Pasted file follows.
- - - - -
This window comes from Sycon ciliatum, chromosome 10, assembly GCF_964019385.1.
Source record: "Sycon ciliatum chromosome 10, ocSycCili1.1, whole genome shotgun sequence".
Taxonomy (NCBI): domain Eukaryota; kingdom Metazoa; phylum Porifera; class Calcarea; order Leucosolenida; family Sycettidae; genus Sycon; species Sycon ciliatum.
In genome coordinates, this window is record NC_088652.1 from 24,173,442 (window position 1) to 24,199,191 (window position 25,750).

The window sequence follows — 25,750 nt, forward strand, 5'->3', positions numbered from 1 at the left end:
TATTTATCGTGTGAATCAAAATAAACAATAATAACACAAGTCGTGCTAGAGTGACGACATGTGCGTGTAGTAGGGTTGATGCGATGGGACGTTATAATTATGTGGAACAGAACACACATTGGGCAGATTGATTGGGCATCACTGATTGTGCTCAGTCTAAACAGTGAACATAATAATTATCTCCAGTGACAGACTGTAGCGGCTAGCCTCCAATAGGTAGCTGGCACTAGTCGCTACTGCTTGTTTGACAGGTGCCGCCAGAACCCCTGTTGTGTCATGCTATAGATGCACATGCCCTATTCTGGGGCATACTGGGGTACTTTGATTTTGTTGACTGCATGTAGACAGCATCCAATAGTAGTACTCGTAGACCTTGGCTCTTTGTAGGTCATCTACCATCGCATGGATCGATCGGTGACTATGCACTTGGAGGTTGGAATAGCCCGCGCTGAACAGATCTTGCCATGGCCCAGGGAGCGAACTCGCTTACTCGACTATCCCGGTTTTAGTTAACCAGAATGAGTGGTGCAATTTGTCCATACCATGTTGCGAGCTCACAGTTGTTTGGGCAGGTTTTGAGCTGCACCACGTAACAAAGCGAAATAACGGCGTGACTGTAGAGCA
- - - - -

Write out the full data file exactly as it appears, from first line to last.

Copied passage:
This window comes from Sycon ciliatum, chromosome 10, assembly GCF_964019385.1.
Source record: "Sycon ciliatum chromosome 10, ocSycCili1.1, whole genome shotgun sequence".
Taxonomy (NCBI): domain Eukaryota; kingdom Metazoa; phylum Porifera; class Calcarea; order Leucosolenida; family Sycettidae; genus Sycon; species Sycon ciliatum.
In genome coordinates, this window is record NC_088652.1 from 24,173,442 (window position 1) to 24,199,191 (window position 25,750).

The window sequence follows — 25,750 nt, forward strand, 5'->3', positions numbered from 1 at the left end:
TATTTATCGTGTGAATCAAAATAAACAATAATAACACAAGTCGTGCTAGAGTGACGACATGTGCGTGTAGTAGGGTTGATGCGATGGGACGTTATAATTATGTGGAACAGAACACACATTGGGCAGATTGATTGGGCATCACTGATTGTGCTCAGTCTAAACAGTGAACATAATAATTATCTCCAGTGACAGACTGTAGCGGCTAGCCTCCAATAGGTAGCTGGCACTAGTCGCTACTGCTTGTTTGACAGGTGCCGCCAGAACCCCTGTTGTGTCATGCTATAGATGCACATGCCCTATTCTGGGGCATACTGGGGTACTTTGATTTTGTTGACTGCATGTAGACAGCATCCAATAGTAGTACTCGTAGACCTTGGCTCTTTGTAGGTCATCTACCATCGCATGGATCGATCGGTGACTATGCACTTGGAGGTTGGAATAGCCCGCGCTGAACAGATCTTGCCATGGCCCAGGGAGCGAACTCGCTTACTCGACTATCCCGGTTTTAGTTAACCAGAATGAGTGGTGCAATTTGTCCATACCATGTTGCGAGCTCACAGTTGTTTGGGCAGGTTTTGAGCTGCACCACGTAACAAAGCGAAATAACGGCGTGACTGTAGAGCA